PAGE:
Body Against Soul
Gender and Sowlehele in Middle English Allegory
Masha RaskolnikovInterventions: New Studies in Medieval Culture
Literary Criticism/Medieval; Philosophy/Mind and Body; Social Science/Gender Studies
225 pp. 6x9
$61.95 cloth 978-0-8142-1102-1
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“Raskolnikov deftly shows how gender is staged in the context of allegorical debates on death and life. Raskolnikov’s brilliance is to show how voices are split and allocated to various figures, often personified as male and female, and how these talking figures debate not only the place and meaning of the body, but questions of moral harm and the possibility of true knowledge. These debates are hardly philosophy in a recognizable sense, but they do engage philosophical questions through giving voice to various gendered characters. What emerges time and again is a self in a distanced relation to itself, often embattled, often split, for these dialoguing characters are and are not separate. What becomes clear throughout these debates is that the action involved is often capricious and arbitrary, and so the question of free will, of the efficacy of human action in the face of contingency, is posed again and again in a dramatic and dialogic genre whose action or plot lacks all signs of Aristotelian likelihood and probability. The book works in a subtle and surprising way to locate gender as a point of view, showing how personifications essential to the debate genre show the contours of gender and subjectivity as they are assumed through speech. This is a disorientingly smart and engaging text, essential to the early modern understanding of gender.” —Judith Butler, Maxine Elliot Professor at the University of California, Berkeley
“In Body Against Soul: Gender and Sowlehele in Middle English Allegory, Masha Raskolnikov offers a theoretically bold and historically responsive understanding of the self in medieval English allegorical literature. As a historical alternative to modern psychoanalysis, sowlehele allows her to make brilliant sense of Foucault’s famous inversion of the Platonic dictum: ‘the soul is the prison of the body.’ As a literary preoccupation, sowlehele brings Raskolnikov closer than others have gotten to the strange operations of medieval prosopopeia. Persistently engaging and finely discriminating, Raskolnikov’s book-long treatment of allegory exhilaratingly shows what is so abundantly productive and useful about this hoary form.” —Carolyn Dinshaw, professor of English and social and cultural analysis, New York University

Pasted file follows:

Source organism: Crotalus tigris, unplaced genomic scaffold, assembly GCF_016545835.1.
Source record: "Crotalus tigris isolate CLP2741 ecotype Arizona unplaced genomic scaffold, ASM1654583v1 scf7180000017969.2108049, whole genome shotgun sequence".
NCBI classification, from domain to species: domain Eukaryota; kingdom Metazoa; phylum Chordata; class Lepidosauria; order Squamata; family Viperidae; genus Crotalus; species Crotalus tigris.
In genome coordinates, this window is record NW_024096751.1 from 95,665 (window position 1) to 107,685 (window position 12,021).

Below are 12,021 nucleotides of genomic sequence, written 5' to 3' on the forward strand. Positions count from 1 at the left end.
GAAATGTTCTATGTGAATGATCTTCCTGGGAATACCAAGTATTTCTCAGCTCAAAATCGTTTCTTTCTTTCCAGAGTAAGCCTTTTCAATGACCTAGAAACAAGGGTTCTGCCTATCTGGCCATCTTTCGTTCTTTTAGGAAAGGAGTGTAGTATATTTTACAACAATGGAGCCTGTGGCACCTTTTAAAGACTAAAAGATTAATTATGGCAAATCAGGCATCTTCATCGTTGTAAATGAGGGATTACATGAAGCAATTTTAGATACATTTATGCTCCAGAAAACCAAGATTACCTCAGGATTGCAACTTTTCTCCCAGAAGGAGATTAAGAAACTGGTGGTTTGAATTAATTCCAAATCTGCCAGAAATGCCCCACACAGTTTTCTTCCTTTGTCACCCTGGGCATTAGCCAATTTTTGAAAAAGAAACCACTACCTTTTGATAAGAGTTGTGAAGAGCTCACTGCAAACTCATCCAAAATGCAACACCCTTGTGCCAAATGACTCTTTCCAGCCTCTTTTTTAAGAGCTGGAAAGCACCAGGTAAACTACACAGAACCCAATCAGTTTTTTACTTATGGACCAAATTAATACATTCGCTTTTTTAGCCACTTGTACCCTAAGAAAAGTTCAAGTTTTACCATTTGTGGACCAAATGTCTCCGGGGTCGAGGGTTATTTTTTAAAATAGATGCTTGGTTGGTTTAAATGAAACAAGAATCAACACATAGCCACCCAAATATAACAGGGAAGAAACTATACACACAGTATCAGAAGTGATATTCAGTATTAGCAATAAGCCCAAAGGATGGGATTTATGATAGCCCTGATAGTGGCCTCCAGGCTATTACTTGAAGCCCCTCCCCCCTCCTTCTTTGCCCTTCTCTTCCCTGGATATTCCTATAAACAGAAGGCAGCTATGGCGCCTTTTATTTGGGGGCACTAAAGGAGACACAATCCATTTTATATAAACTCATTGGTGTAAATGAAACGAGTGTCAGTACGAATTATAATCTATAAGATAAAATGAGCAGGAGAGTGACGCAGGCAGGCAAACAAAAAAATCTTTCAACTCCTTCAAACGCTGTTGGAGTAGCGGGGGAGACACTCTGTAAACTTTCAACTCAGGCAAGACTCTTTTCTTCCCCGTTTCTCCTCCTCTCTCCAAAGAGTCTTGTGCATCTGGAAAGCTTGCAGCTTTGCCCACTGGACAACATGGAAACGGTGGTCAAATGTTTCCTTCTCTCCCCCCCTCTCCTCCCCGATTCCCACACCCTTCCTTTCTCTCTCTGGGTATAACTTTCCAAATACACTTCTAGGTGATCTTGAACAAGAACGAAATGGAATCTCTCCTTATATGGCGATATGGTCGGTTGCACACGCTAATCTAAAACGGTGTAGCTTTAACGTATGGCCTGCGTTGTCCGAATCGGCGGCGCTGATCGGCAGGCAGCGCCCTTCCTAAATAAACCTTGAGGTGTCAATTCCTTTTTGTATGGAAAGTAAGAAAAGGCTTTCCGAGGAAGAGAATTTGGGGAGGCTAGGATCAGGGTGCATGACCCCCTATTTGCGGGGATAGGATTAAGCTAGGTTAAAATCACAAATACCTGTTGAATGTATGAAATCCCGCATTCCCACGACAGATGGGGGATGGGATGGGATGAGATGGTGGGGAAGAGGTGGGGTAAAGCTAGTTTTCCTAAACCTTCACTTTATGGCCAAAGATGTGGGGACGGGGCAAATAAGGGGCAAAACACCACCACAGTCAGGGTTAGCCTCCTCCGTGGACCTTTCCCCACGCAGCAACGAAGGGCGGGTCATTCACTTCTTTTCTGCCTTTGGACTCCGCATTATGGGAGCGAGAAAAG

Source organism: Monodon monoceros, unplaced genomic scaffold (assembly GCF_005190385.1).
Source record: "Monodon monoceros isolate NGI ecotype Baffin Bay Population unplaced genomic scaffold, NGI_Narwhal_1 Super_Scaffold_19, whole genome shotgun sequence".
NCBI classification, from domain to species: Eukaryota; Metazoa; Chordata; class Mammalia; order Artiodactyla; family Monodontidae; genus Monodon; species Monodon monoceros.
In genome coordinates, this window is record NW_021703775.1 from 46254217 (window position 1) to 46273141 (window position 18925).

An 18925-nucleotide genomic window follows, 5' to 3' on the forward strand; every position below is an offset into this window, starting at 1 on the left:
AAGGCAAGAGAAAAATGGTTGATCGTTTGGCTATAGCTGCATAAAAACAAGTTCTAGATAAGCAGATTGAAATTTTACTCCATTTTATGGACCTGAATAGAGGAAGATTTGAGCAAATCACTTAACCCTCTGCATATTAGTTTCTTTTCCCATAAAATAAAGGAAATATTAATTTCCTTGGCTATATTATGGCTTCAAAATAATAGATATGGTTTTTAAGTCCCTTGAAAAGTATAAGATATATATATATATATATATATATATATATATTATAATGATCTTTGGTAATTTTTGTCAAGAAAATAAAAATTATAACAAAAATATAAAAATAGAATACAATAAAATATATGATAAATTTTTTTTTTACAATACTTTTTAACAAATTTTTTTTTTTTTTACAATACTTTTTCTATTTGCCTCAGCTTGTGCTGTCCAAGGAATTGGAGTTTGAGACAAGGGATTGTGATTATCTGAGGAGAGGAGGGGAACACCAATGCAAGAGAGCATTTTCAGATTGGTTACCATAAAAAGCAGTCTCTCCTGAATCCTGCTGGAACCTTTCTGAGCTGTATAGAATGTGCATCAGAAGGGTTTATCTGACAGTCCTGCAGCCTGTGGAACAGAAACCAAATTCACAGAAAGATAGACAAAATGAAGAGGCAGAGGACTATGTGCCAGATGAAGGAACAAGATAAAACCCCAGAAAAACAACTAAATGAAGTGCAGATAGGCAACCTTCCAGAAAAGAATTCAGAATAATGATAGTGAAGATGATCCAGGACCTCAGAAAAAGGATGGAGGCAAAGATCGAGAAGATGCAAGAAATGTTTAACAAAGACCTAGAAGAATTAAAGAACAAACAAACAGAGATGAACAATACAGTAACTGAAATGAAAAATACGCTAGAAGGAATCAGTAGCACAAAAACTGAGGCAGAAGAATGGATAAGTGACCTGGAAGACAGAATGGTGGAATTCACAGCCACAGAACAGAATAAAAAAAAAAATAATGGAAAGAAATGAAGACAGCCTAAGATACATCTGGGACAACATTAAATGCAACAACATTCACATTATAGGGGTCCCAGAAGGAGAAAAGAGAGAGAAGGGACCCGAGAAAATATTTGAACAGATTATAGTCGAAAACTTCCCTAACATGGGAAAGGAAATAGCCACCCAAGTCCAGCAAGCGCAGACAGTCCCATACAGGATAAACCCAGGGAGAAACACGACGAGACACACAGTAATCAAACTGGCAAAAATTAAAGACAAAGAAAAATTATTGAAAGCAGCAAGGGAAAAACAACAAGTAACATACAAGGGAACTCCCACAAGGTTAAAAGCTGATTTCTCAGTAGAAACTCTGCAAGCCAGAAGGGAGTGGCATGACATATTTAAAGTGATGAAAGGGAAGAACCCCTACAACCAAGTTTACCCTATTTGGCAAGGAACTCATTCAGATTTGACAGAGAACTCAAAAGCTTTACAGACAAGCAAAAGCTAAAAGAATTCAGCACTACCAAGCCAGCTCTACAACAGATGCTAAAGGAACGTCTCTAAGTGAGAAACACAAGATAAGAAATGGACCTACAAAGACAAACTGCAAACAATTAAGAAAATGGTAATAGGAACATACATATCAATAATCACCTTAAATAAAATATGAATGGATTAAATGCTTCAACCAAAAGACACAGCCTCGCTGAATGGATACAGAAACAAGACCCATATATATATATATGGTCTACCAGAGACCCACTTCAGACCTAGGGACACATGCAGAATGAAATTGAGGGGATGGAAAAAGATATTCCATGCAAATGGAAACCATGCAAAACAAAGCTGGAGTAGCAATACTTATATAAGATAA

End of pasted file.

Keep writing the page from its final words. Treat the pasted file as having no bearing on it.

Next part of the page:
“A fresh, smart look at some medieval English allegories that focus on the split self. Full of subtle readings and challenging insights.” —Barbara Newman, Northwestern University
In medieval allegory, Body and Soul were often pitted against one another in debate. In Body Against Soul: Gender and Sowlehele in Middle English Allegory, Masha Raskolnikov argues that such debates function as a mode of thinking about psychology, gender, and power in the Middle Ages. Neither theological nor medical in nature, works of sowlehele (“soul-heal”) described the self to itself in everyday language—moderns might call this kind of writing “self-help.” Bringing together contemporary feminist and queer theory along with medieval psychological thought, Body Against Soul examines Piers Plowman, the “Katherine Group,” and the history of psychological allegory and debate. In so doing, it rewrites the history of the Body to include its recently neglected fellow, the Soul.
The topic of this book is one that runs through all of Western history and remains of primary interest to modern theorists—how “my” body relates to “me.” In the allegorical tradition traced by this study, a male person could imagine himself as a being populated by female personifications, because Latin and Romance languages tended to gender abstract nouns as female. However, since Middle English had ceased to inflect abstract nouns as male or female, writers were free to gender abstractions like “Will” or “Reason” any way they liked. This permitted some psychological allegories to avoid the representational tension caused by placing a female soul inside a male body, instead creating surprisingly queer same-sex inner worlds. The didactic intent driving sowlehele is, it turns out, complicated by the erotics of the struggle to establish a hierarchy of the self’s inner powers.
Masha Raskolnikov is associate professor in the Department of English at Cornell University.